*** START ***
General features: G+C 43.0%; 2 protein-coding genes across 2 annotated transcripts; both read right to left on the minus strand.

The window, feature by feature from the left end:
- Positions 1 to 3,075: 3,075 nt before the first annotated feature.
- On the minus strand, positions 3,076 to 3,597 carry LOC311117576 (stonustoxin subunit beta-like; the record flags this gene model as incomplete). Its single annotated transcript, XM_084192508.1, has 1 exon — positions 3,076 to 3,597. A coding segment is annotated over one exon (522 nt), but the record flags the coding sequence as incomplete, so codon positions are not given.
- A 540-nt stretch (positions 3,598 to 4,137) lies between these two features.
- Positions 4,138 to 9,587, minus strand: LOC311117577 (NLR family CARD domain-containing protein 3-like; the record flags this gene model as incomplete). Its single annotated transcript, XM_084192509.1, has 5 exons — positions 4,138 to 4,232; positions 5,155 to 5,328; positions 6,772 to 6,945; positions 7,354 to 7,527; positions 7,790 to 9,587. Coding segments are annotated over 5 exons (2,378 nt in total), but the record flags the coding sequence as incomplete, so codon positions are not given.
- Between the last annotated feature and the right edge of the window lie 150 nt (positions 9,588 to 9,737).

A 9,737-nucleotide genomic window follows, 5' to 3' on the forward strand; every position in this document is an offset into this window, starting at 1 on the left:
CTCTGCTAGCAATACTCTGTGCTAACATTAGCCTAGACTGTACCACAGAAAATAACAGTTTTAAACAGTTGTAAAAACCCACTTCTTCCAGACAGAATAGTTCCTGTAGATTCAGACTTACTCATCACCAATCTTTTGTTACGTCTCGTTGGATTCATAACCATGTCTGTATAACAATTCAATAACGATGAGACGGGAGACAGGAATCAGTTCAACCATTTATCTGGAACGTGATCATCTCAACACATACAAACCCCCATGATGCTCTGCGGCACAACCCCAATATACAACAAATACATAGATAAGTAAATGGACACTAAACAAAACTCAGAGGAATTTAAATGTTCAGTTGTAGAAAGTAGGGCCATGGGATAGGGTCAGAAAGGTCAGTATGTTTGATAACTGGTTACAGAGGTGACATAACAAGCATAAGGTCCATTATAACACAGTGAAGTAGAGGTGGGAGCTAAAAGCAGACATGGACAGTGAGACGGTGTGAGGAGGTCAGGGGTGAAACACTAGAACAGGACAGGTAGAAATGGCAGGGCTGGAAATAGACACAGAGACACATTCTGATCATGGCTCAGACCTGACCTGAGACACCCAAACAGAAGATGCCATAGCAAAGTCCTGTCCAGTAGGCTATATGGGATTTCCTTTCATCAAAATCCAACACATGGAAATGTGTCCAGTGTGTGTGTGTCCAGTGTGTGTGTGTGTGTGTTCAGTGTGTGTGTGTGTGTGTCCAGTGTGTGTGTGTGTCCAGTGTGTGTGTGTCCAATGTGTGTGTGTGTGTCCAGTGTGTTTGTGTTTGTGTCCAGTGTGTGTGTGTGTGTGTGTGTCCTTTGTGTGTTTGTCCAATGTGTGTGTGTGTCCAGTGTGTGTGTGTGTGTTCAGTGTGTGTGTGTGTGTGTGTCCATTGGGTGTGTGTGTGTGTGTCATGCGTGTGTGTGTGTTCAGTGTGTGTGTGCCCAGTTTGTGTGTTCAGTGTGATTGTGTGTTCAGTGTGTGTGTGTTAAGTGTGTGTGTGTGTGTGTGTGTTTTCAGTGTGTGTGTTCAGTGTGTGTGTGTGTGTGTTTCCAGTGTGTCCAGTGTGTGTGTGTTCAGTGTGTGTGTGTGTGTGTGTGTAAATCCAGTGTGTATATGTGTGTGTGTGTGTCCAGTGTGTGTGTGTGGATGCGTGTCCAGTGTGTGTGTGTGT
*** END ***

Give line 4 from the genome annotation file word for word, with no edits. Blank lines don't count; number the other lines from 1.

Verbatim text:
- On the minus strand, positions 3,076 to 3,597 carry LOC311117576 (stonustoxin subunit beta-like; the record flags this gene model as incomplete). Its single annotated transcript, XM_084192508.1, has 1 exon — positions 3,076 to 3,597. A coding segment is annotated over one exon (522 nt), but the record flags the coding sequence as incomplete, so codon positions are not given.